Date of Award


Degree Type


Degree Name

Master of Science in Geology



First Advisor

Jon C. Boothroyd


The Narragansett barrier/headland system, located along the southeastern shoreline of Rhode Island, is comprised of a moderately developed barrier spit between two bedrock and till bluff headlands. An estuary is situated to the north and west, with its entrance at the northern end of the barrier spit. Major depositional environments within the study area include barrier spit and headland/bluff beaches, flood-tidal and ebb-tidal deltas, tidal flats, wetlands, and Pleistocene glacial deposits.

Storm climate, barrier/headland morphology, past and present human development, and the distribution and supply of sediment within the Narragansett barrier/headland system greatly influence the present geologic development and evolution of the system and subsequent stability. The study of beach shape and volume changes along the Narragansett barrier revealed a distinct high/low/high volume cycle over an 18 month survey period, in which the total sediment volume of all profiles along the beach decreased from 646 m3·m-1 in September, 1991 to 310 m3·m-1 in March, 1992. The volume then increased to 690 m3·m-1 in October, 1992 before declining again in December, 1992. The sediment volumes along the profiles fluctuated by as much as 40 - 60 m3·m-1 on a weekly basis, and during the December, 1992 blizzard, 118.5 m3·m-1 of sediment was eroded from the NAR-TB profile. These volume changes indicate significant longshore transport as well as offshore and onshore transport of sediment.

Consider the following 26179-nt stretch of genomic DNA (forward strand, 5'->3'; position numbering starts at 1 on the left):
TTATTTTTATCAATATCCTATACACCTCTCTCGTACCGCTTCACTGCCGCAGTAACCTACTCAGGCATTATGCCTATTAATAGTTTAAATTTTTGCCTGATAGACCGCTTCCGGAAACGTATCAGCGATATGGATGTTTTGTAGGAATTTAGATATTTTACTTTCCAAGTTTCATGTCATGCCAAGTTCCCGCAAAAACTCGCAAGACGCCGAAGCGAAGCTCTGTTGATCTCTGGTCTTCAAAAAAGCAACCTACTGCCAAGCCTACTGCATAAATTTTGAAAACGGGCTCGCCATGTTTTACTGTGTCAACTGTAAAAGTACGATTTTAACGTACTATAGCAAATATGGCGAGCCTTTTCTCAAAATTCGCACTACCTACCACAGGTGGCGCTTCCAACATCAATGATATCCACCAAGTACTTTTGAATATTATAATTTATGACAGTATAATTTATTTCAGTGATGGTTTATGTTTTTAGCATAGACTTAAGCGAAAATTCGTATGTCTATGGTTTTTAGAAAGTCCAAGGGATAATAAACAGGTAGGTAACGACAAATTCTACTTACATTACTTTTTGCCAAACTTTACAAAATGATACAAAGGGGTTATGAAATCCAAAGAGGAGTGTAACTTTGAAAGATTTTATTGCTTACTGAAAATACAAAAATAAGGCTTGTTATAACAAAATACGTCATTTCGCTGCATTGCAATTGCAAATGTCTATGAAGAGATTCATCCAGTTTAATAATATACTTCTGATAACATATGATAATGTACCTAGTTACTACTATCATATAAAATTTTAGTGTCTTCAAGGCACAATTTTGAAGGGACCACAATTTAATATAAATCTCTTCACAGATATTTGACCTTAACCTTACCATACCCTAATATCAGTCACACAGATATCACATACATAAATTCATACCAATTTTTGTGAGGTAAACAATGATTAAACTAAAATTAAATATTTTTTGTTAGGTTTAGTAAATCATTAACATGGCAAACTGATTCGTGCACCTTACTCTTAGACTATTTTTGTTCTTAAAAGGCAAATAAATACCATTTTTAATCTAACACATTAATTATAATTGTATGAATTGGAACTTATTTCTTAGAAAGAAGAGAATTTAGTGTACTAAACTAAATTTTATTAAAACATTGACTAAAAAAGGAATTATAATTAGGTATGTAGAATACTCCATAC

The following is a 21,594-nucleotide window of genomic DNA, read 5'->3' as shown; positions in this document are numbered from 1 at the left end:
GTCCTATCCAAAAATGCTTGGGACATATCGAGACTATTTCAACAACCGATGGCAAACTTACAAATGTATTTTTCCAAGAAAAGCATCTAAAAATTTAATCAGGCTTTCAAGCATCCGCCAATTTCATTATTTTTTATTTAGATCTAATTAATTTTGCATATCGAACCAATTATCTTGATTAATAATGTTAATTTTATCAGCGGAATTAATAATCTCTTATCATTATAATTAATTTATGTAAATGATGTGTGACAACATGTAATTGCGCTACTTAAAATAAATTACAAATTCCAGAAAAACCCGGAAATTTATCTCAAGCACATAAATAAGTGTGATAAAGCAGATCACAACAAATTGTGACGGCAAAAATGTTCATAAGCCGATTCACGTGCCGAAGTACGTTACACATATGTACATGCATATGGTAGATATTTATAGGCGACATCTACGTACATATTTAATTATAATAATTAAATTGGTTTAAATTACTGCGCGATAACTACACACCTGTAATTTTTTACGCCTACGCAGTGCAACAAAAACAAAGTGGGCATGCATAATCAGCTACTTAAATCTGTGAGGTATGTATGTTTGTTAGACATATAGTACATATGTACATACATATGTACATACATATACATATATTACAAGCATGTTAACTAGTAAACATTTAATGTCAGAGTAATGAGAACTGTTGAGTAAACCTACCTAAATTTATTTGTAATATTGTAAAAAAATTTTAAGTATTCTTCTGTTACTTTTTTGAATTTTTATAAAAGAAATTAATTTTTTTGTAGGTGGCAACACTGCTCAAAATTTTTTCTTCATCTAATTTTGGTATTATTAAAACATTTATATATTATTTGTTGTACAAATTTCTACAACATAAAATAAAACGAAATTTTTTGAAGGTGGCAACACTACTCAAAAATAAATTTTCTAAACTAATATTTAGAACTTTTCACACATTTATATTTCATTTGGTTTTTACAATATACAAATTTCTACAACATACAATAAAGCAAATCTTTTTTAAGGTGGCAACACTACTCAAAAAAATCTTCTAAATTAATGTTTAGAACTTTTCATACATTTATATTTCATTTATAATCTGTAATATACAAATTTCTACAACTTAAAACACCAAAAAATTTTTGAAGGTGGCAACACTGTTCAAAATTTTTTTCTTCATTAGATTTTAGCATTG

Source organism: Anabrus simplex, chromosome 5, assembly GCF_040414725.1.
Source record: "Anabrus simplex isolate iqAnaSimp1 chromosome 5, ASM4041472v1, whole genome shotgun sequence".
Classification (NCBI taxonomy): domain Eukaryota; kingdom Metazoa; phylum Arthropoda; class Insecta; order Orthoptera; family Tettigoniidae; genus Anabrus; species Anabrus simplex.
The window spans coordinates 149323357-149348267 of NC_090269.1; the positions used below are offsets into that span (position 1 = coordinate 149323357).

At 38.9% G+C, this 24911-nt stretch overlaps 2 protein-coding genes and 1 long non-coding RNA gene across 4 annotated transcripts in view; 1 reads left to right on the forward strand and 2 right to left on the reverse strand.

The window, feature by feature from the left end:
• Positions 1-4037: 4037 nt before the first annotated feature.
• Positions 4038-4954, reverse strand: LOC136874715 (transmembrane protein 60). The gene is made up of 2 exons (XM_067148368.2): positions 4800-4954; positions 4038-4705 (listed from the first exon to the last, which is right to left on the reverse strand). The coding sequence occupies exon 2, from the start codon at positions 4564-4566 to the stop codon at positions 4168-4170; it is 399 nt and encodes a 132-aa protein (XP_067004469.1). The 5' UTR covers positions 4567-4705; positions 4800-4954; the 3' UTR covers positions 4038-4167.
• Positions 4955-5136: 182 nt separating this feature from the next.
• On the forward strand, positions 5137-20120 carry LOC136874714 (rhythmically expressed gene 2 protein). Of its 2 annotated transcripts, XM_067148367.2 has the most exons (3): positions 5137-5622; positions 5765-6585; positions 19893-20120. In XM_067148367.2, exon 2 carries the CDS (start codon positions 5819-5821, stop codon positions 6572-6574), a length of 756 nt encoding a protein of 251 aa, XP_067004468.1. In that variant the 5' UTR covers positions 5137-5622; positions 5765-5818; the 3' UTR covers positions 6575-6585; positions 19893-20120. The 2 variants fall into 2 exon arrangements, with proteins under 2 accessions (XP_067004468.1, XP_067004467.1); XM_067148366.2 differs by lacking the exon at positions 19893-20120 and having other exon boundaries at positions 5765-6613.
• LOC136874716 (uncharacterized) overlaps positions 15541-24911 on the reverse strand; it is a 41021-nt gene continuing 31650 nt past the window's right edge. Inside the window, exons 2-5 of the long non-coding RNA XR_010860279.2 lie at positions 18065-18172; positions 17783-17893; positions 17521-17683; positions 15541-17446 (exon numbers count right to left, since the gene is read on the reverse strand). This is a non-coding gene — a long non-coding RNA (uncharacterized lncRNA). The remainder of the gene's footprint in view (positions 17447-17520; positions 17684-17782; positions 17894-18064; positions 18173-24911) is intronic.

The fine grain size and dissipative profile shape along much of the barrier beach prevents the seaward transport of sediment beyond the depth in which it can be transported back onshore. Therefore, little sediment is lost from the barrier-shoreface exchange system. Conversely, the lack of sediment input to the system from fluvial sources and longshore transport, along with a slow beach recovery rate, decreases barrier stability. As sea level rises in future years, the stability of the system will decrease as sediment supply becomes limited due to human interference and the lack of new sources of sediment. A program of beach replenishment and controlled raising and migration of the foredune zone and back-barrier flat by human and natural processes may serve as a possible solution to maintain the barrier/headland system. Possible sources of sediment for such a project include upland sources, shoreface deposits, and tidal delta deposits.

If sea-level rise accelerates over the next 100 years, the depth and extent of flooding along the Narragansett shoreline will dramatically increase during a 100-year frequency storm event. The greatest flooding will occur along Ocean Road on the headland south of the barrier, within the Narragansett Pier area, and along the entire barrier. If sea level rises 125 cm by 2100, flooding will extend as much as 285 m further inland than in 1990, and many structures along the barrier and headland to the south will be inundated and destroyed because they are not set back sufficient distances from the shoreline and not raised to sufficient heights. The future configuration of the shoreline along the barrier/headland system will depend on whether the barrier is maintained in its present position or allowed to migrate as sea level rises.

With an increase in sea level, FEMA flood insurance rate maps will become out-dated, and present guidelines on minimum building elevations and set-backs insufficient given current predictions of future sea-level rise. Current estimates of sea-level rise should be incorporated into the determination of new set-back and building elevation requirements.



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